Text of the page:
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#98826 - 05/11/05 05:51 AM Re: DEEP SATANISM [Re: TrojZyr]
Felstorm Offline
CoS Member

Registered: 10/27/03
Posts: 1474
Loc: Minnesota.
Quote:

I have learned, however, that some of the saddest, most pathetic people in the world are intended business majors. There should be a special euthanasia station within the business department or something--so many of them talk about their lives and future career plans like they're being eterntally banished to Siberia.




I agree. College makes morons by the dozens. And nothing says useless like "Business major". There is something about four years of egalitatian, altruistic, indoctrination that creates a not only arrogant person, but a stupid one as well.

My great grandmother had this to say. And I find it holds true, most of the time.

"There are three kinds of people. People that think and talk about people. People that think and talk about things. And people that think and talk about ideas. The smarter more interesting people tend to think more on things and ideas, or people that had great ideas, or accomplished great things. People that are troublemakers and are inherantly stupid usally can be found gossiping, creating social chaos, and will usually talk about other people, and the petty actions of other mundane people. Rarely will you find one talking about a book they read recently, or an idea they had."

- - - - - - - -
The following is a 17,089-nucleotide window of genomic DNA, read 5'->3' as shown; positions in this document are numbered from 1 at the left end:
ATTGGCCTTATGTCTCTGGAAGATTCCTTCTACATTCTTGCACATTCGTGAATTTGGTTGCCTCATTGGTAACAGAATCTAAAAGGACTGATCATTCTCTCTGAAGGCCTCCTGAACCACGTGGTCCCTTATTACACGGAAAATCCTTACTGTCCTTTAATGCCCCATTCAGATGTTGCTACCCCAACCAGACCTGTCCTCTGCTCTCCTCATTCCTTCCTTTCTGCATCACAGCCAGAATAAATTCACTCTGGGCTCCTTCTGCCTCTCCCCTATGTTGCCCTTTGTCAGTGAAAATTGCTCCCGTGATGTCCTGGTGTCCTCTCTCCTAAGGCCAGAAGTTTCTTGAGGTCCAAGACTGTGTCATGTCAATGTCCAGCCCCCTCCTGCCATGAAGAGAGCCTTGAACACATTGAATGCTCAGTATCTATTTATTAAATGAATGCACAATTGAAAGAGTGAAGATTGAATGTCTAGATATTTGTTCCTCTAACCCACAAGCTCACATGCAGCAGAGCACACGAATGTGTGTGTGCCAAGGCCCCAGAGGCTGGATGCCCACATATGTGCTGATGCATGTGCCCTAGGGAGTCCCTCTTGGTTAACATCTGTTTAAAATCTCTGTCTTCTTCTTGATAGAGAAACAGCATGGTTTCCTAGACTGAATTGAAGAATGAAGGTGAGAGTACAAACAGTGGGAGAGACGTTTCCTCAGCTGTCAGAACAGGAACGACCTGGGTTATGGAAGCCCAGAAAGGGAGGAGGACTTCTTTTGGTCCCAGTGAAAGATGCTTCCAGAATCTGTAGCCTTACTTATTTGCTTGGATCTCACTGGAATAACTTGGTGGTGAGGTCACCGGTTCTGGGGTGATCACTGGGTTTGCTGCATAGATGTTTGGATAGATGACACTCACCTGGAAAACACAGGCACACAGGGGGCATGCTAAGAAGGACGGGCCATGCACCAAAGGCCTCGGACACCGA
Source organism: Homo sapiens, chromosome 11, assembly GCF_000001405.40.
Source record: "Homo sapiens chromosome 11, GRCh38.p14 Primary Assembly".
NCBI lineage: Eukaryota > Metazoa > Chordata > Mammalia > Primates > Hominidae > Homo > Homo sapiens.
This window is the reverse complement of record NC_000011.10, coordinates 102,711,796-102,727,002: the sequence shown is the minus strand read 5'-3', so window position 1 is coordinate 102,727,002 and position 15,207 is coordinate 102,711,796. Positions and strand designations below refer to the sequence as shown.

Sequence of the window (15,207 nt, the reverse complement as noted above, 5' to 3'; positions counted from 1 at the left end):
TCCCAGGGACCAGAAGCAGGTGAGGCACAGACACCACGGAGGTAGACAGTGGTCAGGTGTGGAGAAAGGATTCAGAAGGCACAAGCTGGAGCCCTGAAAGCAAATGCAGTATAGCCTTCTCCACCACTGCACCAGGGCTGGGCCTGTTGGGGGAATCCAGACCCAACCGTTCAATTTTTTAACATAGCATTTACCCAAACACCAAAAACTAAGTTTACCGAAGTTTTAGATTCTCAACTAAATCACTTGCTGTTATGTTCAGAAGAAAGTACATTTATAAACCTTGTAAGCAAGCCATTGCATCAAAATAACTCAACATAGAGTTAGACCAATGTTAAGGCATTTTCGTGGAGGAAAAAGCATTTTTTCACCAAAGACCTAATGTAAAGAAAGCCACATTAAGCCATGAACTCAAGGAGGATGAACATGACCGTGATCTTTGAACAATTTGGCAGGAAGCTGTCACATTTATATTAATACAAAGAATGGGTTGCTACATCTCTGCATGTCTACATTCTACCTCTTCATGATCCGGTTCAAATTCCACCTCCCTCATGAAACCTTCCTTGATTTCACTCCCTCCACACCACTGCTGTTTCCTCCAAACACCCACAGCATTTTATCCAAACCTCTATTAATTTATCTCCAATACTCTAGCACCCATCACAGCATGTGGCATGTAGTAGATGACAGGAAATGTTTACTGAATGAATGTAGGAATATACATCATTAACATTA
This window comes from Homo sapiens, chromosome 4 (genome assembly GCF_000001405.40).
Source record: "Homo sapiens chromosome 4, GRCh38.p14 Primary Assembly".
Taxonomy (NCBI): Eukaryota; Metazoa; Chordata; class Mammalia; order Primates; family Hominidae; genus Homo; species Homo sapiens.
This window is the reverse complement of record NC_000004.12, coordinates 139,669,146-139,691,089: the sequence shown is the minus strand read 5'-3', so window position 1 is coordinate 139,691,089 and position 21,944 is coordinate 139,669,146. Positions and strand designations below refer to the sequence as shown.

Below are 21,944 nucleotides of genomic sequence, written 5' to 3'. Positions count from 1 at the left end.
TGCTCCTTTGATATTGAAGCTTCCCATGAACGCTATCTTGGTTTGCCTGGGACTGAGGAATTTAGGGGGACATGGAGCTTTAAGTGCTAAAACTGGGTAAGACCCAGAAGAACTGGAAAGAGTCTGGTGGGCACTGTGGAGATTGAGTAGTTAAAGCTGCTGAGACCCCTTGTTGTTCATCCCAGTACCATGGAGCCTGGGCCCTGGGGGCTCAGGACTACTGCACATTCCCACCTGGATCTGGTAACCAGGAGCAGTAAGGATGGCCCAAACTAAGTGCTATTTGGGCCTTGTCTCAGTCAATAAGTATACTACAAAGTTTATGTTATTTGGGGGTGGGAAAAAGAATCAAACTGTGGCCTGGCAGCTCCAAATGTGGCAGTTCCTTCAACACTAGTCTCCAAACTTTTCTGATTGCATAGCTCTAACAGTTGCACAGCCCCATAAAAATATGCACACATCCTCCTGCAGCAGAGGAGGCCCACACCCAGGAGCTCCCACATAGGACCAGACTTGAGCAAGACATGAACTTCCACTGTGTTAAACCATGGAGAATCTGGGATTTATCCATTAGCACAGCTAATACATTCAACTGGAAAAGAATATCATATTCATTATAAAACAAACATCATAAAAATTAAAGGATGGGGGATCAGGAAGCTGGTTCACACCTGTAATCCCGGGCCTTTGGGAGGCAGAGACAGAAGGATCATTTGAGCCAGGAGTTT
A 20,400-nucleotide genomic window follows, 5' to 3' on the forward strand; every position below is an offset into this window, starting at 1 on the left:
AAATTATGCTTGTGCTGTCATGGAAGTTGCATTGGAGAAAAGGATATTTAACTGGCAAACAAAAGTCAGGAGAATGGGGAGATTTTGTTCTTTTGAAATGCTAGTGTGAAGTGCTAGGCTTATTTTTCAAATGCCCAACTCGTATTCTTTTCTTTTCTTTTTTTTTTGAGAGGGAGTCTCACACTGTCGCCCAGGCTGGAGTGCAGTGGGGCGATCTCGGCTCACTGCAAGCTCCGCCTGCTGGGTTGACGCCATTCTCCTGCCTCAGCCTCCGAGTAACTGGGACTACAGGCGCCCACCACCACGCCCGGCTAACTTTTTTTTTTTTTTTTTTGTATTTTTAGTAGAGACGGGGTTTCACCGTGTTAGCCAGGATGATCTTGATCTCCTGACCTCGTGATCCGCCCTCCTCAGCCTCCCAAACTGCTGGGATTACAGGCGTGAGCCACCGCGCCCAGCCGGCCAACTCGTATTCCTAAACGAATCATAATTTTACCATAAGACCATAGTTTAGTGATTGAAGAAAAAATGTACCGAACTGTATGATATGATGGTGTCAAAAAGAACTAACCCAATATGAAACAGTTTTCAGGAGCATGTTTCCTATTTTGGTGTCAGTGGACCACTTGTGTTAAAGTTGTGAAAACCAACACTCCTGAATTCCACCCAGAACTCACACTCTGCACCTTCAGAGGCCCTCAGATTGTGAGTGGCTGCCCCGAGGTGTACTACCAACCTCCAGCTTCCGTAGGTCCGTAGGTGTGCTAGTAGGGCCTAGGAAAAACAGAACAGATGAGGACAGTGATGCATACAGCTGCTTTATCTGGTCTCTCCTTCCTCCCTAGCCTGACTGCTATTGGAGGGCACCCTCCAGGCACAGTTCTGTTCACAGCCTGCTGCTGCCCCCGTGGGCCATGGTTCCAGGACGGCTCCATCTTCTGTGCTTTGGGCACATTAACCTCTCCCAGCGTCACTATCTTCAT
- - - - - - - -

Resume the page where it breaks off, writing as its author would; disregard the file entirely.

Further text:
If you happen to work a day-job, stop and eves-drop on the idle conversations of any leaders, managers, or supervisors. Pay attention to the topics they like to discuss. Most of them will talk about people mostly. What their family did, what so-and-so said over by the water cooler... Then go find an engineer, or technician, listen in on their conversations.

Quote:

The dumbest are education ed or women's studies, incidentally.




Isn't that cliche? The real peices of work end up teaching children? Well, not like any real harm is being done.

And what the fuck is women's Studies? Is there a Men's Studies and a Hermaphrodite's studies?
_________________________
"Many people would sooner die than think - in fact, they do so." ~ Bertrand Russell

"ďLet the future tell the truth, and evaluate each one according to his work and accomplishments. The present is theirs; the future, for which I have really worked, is mine.Ē ~ Nikola Tesla

Are You One of Us?

The Glorious Infernal Empire

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#98827 - 05/11/05 07:37 AM Re: DEEP SATANISM [Re: Svengali]
Markus_Mayer Offline
CoS Warlock

Registered: 04/16/05
Posts: 78
Loc: Germany, this planet
Satanism is not only a special kind of religion or philosophy, it is a special kind of humans! I never had the hunger to introduce myself like "I am a Satanist!". I even donīt introduce myself like "I am a human!". At the end both is nonsens and not necessary. No matter how I call myself - people of my tribe will always recognize me as what I truely am. And I will recognize them...